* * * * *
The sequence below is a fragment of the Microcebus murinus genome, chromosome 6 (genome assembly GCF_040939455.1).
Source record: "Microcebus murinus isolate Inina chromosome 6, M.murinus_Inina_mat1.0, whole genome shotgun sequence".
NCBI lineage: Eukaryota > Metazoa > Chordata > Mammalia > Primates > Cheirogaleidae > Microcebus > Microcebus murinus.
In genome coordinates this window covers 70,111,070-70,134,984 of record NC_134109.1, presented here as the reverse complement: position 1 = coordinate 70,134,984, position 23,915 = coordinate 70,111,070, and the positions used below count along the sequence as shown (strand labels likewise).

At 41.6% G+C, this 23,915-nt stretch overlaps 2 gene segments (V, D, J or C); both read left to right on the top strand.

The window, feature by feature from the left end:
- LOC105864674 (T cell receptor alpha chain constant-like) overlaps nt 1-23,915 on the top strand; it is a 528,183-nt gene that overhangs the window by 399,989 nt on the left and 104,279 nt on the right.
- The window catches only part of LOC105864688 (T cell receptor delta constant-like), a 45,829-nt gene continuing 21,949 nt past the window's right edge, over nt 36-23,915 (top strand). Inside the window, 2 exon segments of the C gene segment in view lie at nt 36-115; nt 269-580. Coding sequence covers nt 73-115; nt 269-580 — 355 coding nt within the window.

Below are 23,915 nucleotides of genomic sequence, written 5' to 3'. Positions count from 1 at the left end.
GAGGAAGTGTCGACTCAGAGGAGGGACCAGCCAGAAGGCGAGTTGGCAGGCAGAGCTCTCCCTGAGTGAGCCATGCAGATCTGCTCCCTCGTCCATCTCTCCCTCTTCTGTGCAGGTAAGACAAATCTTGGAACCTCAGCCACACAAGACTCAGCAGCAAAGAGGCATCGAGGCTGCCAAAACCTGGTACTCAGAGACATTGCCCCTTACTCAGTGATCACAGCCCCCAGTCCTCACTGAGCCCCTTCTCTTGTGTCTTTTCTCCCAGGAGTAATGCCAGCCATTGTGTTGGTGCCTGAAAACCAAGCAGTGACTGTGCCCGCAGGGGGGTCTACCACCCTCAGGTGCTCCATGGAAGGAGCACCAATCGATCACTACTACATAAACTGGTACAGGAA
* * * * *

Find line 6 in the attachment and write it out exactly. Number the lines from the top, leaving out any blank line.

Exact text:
The window, feature by feature from the left end: